The realities of vaccine shortage need to first publicly acknowledged, and a pragmatic and equity-based strategy needs to be adopted. As per media reports, only 37% of frontline and health workers had been fully vaccinated by mid-April 8 .

India needs to prioritise people “who matter and are in need” over the “rich and elite”. Vaccination of non-priority people in 18-45 years of age, should be stopped until adequate coverage of priority groups is acquired. A moral, social, and human rights lens is essential for the purpose. Younger people with mental health conditions, informal sanitation and cremation workers, families of frontline workers and healthcare workers, hawkers,  home-delivery workers, prisoners , homeless people, people living in slums and field journalists who are at higher risk 9 10 11 need to be under priority groups. Some of the re-defining of priority groups has been done by states like West Bengal and Delhi – but this is not uniform across the country.

Adopting a “One Nation – One Price – One Vaccine Buyer” policy such that the Government of India buys and makes it free for all citizens of India is the need for the hour. To overcome shortage, it can issue compulsory licenses (under Section 92 of the Indian Patent Act for public health emergencies) for all COVID-19 vaccines. A single buyer and a fixed price of ₹ 150 (£ 1.5 ;  current price paid by the Union government) for the entire nation would prevent pandemic profiteering.

Putting equity in the heart and soul of COVID-19 vaccination policy in India
Digital health driven inequity

Vaccination in India require pre-registration through a centralized online digital system called Co-WIN. With only 20% of Indians using internet12 the implementation strategy is not in touch with ground realities. The “digital divide” is even greater in rural areas, particularly in women, tribal/Adivasi people, and the urban poor13 who remain clueless about the system. Urban youth are travelling to rural areas to get vaccines14 –potentially transmitting COVID-19 to villages. Micro-planning 15 and participatory community engagement16 is crucial for successful implementation. India has in the past used them successfully without any digital tools. The Co-WIN based registration and tracking system needs to be stop and time-tested walk-in and community outreach (for disabled, homeless, very old people and other equity groups) needs to be adopted.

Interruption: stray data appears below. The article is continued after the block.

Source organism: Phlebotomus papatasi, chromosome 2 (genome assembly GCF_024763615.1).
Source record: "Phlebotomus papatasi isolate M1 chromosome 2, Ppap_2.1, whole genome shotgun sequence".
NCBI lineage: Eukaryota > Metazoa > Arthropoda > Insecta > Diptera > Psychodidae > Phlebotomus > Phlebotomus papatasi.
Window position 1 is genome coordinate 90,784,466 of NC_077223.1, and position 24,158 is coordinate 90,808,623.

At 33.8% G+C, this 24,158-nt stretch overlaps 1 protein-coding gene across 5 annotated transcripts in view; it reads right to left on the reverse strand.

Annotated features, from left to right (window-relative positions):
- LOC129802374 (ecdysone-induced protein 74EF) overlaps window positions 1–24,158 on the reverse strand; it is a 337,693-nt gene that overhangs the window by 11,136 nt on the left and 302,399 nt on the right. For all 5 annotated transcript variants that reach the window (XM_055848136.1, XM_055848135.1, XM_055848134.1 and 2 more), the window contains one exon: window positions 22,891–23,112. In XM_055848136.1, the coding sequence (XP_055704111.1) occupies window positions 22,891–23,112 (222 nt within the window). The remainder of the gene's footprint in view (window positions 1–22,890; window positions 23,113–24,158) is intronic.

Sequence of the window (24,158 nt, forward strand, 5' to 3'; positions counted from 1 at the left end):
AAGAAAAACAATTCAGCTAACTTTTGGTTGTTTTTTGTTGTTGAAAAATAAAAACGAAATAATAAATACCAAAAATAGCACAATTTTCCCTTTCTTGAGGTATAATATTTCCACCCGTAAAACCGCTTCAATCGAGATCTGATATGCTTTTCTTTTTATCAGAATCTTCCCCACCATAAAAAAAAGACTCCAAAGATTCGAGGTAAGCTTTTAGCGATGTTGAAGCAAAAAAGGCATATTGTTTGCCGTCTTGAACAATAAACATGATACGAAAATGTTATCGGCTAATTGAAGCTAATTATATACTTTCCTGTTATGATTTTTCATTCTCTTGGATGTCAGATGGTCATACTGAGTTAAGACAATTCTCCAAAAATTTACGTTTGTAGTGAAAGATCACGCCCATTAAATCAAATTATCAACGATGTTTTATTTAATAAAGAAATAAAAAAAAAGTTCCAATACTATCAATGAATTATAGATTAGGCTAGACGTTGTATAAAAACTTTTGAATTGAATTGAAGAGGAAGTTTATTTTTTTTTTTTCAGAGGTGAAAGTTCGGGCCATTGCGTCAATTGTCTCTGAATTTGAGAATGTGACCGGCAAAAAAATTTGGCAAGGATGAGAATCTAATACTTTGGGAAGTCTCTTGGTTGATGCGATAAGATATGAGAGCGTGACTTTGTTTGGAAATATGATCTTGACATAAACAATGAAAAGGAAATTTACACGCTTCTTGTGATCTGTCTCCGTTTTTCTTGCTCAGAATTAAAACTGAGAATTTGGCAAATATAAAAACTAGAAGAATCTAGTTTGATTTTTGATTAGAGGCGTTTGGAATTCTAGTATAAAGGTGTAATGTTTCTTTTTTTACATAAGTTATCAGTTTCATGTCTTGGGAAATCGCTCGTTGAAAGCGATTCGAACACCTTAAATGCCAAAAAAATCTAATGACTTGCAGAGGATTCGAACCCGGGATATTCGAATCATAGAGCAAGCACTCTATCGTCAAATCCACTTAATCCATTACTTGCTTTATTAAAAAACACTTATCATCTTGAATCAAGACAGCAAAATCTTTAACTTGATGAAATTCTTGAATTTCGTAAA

Instead of investing in digital health, government needs to invest in employing more vaccinators and vaccination officers. The current strategy of drawing into existing human resources has led to disruptions in routine service delivery 17 18 .

The way forward

Mahatma Gandhi’s maxim that a “nation’s greatness is measured by how it treats its weakest members” should  guide the overhauling of the COVID-19 vaccination policy. Getting the vaccination program right in India is crucial for the pandemic endgame too. There is not a moment to waste.

About the Author

Dr Soumyadeep Bhaumik is a medical doctor and international public health specialist working in The George Institute for Global Health India. He is also associate editor of BMJ Global Health. Views are personal and not necessarily reflective of employer or the BMJ Global Health. He tweets at @DrSoumyadeepB

Competing interests: I have read the BMJ Group Conflict of Interests and declare no competing interests.

Funding : None

Acknowledgment : Dr Sambit Dash from Melaka Manipal Medical College, India with whom author had a discussion.

Provenance : The article is not peer-reviewed.

The article was originally published in BMJ GH Blogs and is published here under CC-BY-NC-SA


  1. Ministry of External Affairs. Made-in-India COVID19 vaccine supplies so far (In lakhs): Ministry of External Affairs, Government of India; 2021 [Available from: accessed 02 May 2021.
  2. Sachs JD, Karim SA, Aknin L, et al. Priorities for the COVID-19 pandemic at the start of 2021: statement of the Lancet COVID-19 Commission. The Lancet 2021
  3. Thiagarajan K. Why is India having a covid-19 surge? BMJ 2021;373:n1124. doi: 10.1136/bmj.n1124